Suddenly, another sound is heard, and these unclean animals fly to hide themselves in their holes. Some one is trying to force open the door, which communicates between the shop and the passage. It offers but little resistance, and, in a few seconds, the worn-out lock gives way, and a woman enters. For a short time she stands motionless in the obscurity of the damp and icy cave. After a minute’s hesitation, the woman advances and the ray of light illumines the features of the Bacchanal Queen. Slowly, she approached the funeral couch. Since the death of Jacques, the alteration in the countenance of Cephyse had gone on increasing. Fearfully pale, with her fine black hair in disorder, her legs and feet naked, she was barely covered with an old patched petticoat and a very ragged handkerchief.
When she came near the bed, she cast a glance of almost savage assurance at the shroud. Suddenly she drew back, with a low cry of involuntary terror. The sheet moved with a rapid undulation, extending from the feet to the head of the corpse. But soon the sight of a rat, flying along the side of the worm-eaten bedstead, explained the movement of the shroud. Recovering from her fright, Cephyse began to look for several things, and collected them in haste, as though she dreaded being surprised in the miserable shop. First, she seized a basket, and filled it with charcoal; then, looking from side to side, she discovered in a corner an earthen pot, which she took with a burst of ominous joy.
“It is not all, it is not all,” said Cephyse, as she continued to search with an unquiet air.
At last she perceived near the stove a little tin box, containing flint, steel and matches. She placed these articles on the top of the basket, and took it in one hand, and the earthen pot in the other. As she passed near the corpse of the poor charcoal-dealer, Cephyse said, with a strange smile: “I rob you, poor Mother Arsene, but my theft will not do me much good.”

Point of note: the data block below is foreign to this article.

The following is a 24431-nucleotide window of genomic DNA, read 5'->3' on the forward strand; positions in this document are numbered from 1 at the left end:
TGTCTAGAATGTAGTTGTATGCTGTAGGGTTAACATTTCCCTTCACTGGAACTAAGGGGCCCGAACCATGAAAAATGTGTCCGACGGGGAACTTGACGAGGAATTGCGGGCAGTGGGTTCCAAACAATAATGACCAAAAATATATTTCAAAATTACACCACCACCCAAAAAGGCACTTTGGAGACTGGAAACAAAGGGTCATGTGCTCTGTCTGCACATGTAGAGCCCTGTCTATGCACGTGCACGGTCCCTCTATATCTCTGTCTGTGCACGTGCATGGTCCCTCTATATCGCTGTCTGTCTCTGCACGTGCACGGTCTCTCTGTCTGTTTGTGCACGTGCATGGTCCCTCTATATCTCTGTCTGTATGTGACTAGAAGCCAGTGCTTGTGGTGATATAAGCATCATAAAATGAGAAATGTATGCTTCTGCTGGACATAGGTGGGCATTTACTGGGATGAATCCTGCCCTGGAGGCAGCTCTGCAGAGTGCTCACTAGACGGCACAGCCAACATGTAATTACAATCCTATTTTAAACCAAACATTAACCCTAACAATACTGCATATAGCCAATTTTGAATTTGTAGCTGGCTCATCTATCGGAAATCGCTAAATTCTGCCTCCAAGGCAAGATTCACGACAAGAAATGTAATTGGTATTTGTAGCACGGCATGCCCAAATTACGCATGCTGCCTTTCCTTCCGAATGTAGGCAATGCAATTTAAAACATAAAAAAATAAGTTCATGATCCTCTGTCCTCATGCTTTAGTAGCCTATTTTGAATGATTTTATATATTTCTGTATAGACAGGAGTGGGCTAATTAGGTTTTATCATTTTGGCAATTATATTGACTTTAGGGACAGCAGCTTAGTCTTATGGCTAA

Cephyse left the shop, reclosed the door as well as she could, went up the passage, and crossed the little court-yard which separated the front of the building from that part in which Rodin had lodged. With the exception of the windows of Philemon’s apartment, where Rose-Pompon had so often sat perched like a bird, warbling Beranger, the other windows of the house were open. There had been deaths on the first and second floors, and, like many others, they were waiting for the cart piled up with coffins.
The Bacchanal Queen gained the stairs, which led to the chambers formerly occupied by Rodin. Arrived at the landing-place she ascended another ruinous staircase, steep as a ladder, and with nothing but an old rope for a rail. She at length reached the half-rotten door of a garret, situated in the roof. The house was in such a state of dilapidation, that, in many places the roof gave admission to the rain, and allowed it to penetrate into this cell,